17/06/2010 - 00:00

Halvorsen a pleasure to craft

17/06/2010 - 00:00


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Glenn Bettridge has put his heart and soul into the restoration of some spectacular historic vessels.

Halvorsen a pleasure to craft

HAVING spent almost three decades and plenty of cash restoring two world-class wooden vessels to their former glory, independent mining machinery supplier Glenn Bettridge has decided to have a break from maritime projects.

During the day, Mr Bettridge runs his private mining supply company, Indmac Equipment, sourcing late-model machinery and products from around the globe for both surface and underground mining markets locally and overseas.

The business sells about 40 units, each valued between $500,000 and $1 million, each year.

But away from work he spends much of his time resurrecting famed Halvorsen wooden ships, often referred to as pleasure craft, originally made by the Halvorsen family north of Sydney since the early 1900s.

“They’re one of the most famous wooden boat builders in the world and they have a great history,” Mr Bettridge tells Business Class.

Originally from the eastern states, Mr Bettridge says it was during his early days sailing wooden boats in Queensland and New South Wales that he became enamoured with the timber watercraft.

“I love the classics and the style and workmanship that went into them because there’s not too many wooden boats that get built these days and there’s very few people that can maintain them properly,” he says.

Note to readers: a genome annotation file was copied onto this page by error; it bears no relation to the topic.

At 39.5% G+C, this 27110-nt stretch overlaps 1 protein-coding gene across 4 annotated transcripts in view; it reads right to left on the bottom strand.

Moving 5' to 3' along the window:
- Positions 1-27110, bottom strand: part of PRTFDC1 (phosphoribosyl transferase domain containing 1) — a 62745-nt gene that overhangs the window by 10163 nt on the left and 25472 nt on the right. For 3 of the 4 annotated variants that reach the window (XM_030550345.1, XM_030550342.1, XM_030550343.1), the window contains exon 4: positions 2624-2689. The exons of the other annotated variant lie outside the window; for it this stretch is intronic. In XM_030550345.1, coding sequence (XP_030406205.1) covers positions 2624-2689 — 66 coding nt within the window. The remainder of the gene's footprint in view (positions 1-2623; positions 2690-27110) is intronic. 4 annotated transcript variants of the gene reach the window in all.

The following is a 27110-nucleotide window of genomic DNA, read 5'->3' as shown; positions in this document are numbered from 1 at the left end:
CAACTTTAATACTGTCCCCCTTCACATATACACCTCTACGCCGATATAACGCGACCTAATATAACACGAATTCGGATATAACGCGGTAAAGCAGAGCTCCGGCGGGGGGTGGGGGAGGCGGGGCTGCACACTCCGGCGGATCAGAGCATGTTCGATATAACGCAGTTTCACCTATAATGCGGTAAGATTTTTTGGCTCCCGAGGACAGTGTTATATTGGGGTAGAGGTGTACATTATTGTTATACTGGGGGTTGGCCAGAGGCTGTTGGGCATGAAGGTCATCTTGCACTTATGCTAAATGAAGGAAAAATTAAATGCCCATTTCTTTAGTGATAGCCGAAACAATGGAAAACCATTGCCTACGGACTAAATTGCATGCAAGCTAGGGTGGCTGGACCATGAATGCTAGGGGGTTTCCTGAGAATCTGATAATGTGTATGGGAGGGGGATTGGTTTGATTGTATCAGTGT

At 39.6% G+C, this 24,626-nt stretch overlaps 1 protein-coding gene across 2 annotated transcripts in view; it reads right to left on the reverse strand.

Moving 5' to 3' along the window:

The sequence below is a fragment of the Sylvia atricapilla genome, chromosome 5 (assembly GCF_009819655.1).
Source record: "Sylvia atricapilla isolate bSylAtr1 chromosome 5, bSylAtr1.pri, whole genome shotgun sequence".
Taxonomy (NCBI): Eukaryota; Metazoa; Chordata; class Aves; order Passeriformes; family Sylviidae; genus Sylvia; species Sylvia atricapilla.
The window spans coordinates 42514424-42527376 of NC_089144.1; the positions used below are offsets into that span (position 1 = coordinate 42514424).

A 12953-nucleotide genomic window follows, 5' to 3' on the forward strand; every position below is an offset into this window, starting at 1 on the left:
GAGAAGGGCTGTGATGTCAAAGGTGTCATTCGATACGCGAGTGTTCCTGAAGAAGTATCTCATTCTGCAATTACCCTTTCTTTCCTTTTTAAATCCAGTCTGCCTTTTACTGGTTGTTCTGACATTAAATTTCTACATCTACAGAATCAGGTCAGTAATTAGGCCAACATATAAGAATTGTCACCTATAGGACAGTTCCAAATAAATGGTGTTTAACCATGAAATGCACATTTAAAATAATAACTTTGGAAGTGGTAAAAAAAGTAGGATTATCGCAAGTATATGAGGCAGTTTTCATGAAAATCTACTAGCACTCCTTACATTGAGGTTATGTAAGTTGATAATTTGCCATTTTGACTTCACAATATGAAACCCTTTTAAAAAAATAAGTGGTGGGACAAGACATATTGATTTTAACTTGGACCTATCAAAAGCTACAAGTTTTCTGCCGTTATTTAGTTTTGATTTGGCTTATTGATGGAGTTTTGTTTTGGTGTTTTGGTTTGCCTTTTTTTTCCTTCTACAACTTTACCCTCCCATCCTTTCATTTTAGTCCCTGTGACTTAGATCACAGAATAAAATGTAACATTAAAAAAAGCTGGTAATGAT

“They’re irreplaceable boats, they’re like a piece of art that floats.”

His first Halverson purchase was almost 30 years ago, in 1983, ‘Avonita’, a Halvorsen 40-footer, which was owned by the Ahern family.

Over the next 10 years Mr Betteridge restored Avonita to its former glory before selling it.

His current Halvorsen was built in 1939 and is called ‘Hiawatha’, named after the mythical American Indian featured in the famous poem The Song of Hiawatha written by Henry Wadsworth Longfellow.

“WA Newspapers owned Hiawatha, they had her for over 40 years and decided that they didn’t require it anymore, so they gave me the opportunity to buy Hiawatha,” Mr Betteridge says.

“We did a deal with the managing director as they wanted it to go to a good home and they knew I was into wooden boats and would take good care of it.”

That was in 1993 and since then he has invested a substantial amount of money restoring Hiawatha with the help of shipwright, Ian Weaver.

“She’s almost finished to my standard, it’s getting close,” he says.

“You can’t replicate them and no-one would build a boat today like Hiawatha; it’d cost you $1.5 million to build one like that at least, and that’s if you can get the timber and the right materials and the right craft.

“We’ve had quite a few people say they would own it if we sell it, but it’s not for sale.”

Mr Bettridge says the vessel’s log books, which date back to the 1950s, indicate it played host to royalty (including the late Lord Louis Mountbatten), prime ministers, visiting dignitaries, local and interstate premiers, actors, models (Elle MacPherson among them) and Western Australia’s business elite.

“Alan Bond owned it at one stage when he owned WA Newspapers,” he says.

Hiawatha also spent time as a Navy Patrol boat during World War II, scouring local waters for enemy submarines.

Despite his obvious affection for the craft and the restoration work itself, Mr Bettridge has no intention of taking on a refurbishment challenge of a similar magnitude.

"That's been enough, so I won't be doing it again," he says.



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